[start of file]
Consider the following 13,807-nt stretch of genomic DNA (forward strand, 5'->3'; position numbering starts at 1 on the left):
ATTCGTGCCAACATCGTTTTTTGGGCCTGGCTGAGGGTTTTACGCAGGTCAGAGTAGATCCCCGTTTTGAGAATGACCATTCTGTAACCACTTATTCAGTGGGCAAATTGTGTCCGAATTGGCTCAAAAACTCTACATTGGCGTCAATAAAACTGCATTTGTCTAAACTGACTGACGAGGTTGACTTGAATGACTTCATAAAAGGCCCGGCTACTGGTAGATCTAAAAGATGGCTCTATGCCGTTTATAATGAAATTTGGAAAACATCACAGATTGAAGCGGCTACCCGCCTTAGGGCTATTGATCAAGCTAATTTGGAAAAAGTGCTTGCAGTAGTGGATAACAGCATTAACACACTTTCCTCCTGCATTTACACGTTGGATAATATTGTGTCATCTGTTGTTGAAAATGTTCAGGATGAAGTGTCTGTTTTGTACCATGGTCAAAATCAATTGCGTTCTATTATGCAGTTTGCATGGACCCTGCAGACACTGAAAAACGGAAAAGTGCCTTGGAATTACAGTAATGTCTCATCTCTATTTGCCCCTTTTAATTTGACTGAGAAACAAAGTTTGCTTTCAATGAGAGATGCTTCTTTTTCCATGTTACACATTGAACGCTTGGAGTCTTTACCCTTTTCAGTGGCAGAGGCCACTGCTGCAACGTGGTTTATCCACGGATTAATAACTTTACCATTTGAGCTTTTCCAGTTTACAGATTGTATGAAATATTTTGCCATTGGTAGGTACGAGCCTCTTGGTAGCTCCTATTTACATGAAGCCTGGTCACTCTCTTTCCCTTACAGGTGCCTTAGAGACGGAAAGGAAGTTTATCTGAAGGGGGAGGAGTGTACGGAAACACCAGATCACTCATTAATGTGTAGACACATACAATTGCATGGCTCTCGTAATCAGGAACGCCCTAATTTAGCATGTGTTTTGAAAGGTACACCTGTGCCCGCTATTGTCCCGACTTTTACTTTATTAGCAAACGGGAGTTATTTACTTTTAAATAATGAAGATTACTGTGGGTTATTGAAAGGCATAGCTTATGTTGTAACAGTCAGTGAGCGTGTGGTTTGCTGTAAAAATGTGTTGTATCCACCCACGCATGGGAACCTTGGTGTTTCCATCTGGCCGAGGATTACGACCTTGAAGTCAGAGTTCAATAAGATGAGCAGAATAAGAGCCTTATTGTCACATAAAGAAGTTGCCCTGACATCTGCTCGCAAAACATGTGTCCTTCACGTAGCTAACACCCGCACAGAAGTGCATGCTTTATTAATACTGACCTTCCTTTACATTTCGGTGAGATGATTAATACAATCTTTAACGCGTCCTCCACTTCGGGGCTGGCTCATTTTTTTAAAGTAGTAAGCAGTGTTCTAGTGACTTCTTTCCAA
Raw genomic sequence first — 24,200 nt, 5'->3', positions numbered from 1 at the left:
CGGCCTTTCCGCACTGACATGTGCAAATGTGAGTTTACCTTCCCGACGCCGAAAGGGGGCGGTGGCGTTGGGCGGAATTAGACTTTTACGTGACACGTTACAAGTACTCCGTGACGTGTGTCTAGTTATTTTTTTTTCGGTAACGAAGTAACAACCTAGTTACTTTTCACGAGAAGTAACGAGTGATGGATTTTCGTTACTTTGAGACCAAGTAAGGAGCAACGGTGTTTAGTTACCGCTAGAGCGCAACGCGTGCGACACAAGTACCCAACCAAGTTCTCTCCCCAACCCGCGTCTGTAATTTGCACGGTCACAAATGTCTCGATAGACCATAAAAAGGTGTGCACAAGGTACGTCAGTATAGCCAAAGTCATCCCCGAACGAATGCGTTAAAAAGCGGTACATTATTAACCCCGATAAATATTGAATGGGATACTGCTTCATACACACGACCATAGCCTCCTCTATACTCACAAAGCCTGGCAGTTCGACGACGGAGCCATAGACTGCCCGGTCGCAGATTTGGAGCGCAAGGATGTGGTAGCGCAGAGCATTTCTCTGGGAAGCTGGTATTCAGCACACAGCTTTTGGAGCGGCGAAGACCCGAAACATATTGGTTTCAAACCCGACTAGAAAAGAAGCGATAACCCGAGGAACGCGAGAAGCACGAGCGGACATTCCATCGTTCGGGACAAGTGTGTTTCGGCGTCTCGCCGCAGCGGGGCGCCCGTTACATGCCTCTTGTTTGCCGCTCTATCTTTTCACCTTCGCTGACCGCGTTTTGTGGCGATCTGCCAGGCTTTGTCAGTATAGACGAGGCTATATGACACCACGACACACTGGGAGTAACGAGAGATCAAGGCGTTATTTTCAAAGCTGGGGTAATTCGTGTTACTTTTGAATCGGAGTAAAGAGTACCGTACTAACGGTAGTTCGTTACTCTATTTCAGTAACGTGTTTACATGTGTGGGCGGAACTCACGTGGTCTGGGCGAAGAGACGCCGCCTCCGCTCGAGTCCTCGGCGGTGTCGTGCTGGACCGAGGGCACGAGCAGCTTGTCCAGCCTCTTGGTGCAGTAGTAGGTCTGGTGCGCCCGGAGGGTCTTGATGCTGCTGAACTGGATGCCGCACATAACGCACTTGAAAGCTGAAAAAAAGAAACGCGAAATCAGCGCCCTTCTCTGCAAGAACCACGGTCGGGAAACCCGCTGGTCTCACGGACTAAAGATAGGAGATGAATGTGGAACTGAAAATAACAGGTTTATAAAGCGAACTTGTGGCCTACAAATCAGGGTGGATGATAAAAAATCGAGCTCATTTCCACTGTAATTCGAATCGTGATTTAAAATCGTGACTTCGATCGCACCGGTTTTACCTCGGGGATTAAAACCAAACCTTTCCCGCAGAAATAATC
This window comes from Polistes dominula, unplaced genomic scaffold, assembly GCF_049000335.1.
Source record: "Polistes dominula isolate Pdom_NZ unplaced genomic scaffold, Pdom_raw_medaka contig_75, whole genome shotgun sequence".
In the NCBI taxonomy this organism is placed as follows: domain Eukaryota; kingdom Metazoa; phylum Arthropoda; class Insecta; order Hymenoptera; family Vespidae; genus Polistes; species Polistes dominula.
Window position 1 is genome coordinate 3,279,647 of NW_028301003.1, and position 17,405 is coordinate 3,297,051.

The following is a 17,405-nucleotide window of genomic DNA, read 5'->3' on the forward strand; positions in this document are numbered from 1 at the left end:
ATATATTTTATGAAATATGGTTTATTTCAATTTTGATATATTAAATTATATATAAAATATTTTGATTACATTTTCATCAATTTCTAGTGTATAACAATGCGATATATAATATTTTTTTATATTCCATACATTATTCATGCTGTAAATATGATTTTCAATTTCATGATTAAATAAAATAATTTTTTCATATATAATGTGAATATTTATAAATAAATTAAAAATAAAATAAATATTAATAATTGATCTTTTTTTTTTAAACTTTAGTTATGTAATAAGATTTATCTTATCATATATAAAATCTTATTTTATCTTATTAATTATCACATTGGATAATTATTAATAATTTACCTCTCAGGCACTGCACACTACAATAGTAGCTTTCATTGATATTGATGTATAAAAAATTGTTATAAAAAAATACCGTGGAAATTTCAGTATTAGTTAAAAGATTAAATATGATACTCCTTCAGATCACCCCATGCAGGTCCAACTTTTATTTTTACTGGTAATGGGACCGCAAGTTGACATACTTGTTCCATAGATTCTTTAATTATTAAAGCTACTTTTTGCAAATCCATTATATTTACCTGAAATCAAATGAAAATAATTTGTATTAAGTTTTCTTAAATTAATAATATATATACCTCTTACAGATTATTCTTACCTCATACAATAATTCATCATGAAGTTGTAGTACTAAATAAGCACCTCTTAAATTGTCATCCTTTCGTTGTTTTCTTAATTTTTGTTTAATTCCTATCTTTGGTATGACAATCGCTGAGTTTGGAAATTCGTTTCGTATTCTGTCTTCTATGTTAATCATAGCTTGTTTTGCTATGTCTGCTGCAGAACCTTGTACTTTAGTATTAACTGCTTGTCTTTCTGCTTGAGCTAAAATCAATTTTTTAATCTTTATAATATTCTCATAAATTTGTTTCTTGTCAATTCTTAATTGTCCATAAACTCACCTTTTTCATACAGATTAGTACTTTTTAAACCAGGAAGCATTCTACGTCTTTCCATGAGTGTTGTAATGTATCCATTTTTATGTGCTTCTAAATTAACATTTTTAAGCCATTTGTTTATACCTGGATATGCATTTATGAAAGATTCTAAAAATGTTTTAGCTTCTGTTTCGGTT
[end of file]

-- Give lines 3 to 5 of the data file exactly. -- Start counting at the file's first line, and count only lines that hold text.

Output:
Raw genomic sequence first — 24,200 nt, 5'->3', positions numbered from 1 at the left:
CGGCCTTTCCGCACTGACATGTGCAAATGTGAGTTTACCTTCCCGACGCCGAAAGGGGGCGGTGGCGTTGGGCGGAATTAGACTTTTACGTGACACGTTACAAGTACTCCGTGACGTGTGTCTAGTTATTTTTTTTTCGGTAACGAAGTAACAACCTAGTTACTTTTCACGAGAAGTAACGAGTGATGGATTTTCGTTACTTTGAGACCAAGTAAGGAGCAACGGTGTTTAGTTACCGCTAGAGCGCAACGCGTGCGACACAAGTACCCAACCAAGTTCTCTCCCCAACCCGCGTCTGTAATTTGCACGGTCACAAATGTCTCGATAGACCATAAAAAGGTGTGCACAAGGTACGTCAGTATAGCCAAAGTCATCCCCGAACGAATGCGTTAAAAAGCGGTACATTATTAACCCCGATAAATATTGAATGGGATACTGCTTCATACACACGACCATAGCCTCCTCTATACTCACAAAGCCTGGCAGTTCGACGACGGAGCCATAGACTGCCCGGTCGCAGATTTGGAGCGCAAGGATGTGGTAGCGCAGAGCATTTCTCTGGGAAGCTGGTATTCAGCACACAGCTTTTGGAGCGGCGAAGACCCGAAACATATTGGTTTCAAACCCGACTAGAAAAGAAGCGATAACCCGAGGAACGCGAGAAGCACGAGCGGACATTCCATCGTTCGGGACAAGTGTGTTTCGGCGTCTCGCCGCAGCGGGGCGCCCGTTACATGCCTCTTGTTTGCCGCTCTATCTTTTCACCTTCGCTGACCGCGTTTTGTGGCGATCTGCCAGGCTTTGTCAGTATAGACGAGGCTATATGACACCACGACACACTGGGAGTAACGAGAGATCAAGGCGTTATTTTCAAAGCTGGGGTAATTCGTGTTACTTTTGAATCGGAGTAAAGAGTACCGTACTAACGGTAGTTCGTTACTCTATTTCAGTAACGTGTTTACATGTGTGGGCGGAACTCACGTGGTCTGGGCGAAGAGACGCCGCCTCCGCTCGAGTCCTCGGCGGTGTCGTGCTGGACCGAGGGCACGAGCAGCTTGTCCAGCCTCTTGGTGCAGTAGTAGGTCTGGTGCGCCCGGAGGGTCTTGATGCTGCTGAACTGGATGCCGCACATAACGCACTTGAAAGCTGAAAAAAAGAAACGCGAAATCAGCGCCCTTCTCTGCAAGAACCACGGTCGGGAAACCCGCTGGTCTCACGGACTAAAGATAGGAGATGAATGTGGAACTGAAAATAACAGGTTTATAAAGCGAACTTGTGGCCTACAAATCAGGGTGGATGATAAAAAATCGAGCTCATTTCCACTGTAATTCGAATCGTGATTTAAAATCGTGACTTCGATCGCACCGGTTTTACCTCGGGGATTAAAACCAAACCTTTCCCGCAGAAATAATC
This window comes from Polistes dominula, unplaced genomic scaffold, assembly GCF_049000335.1.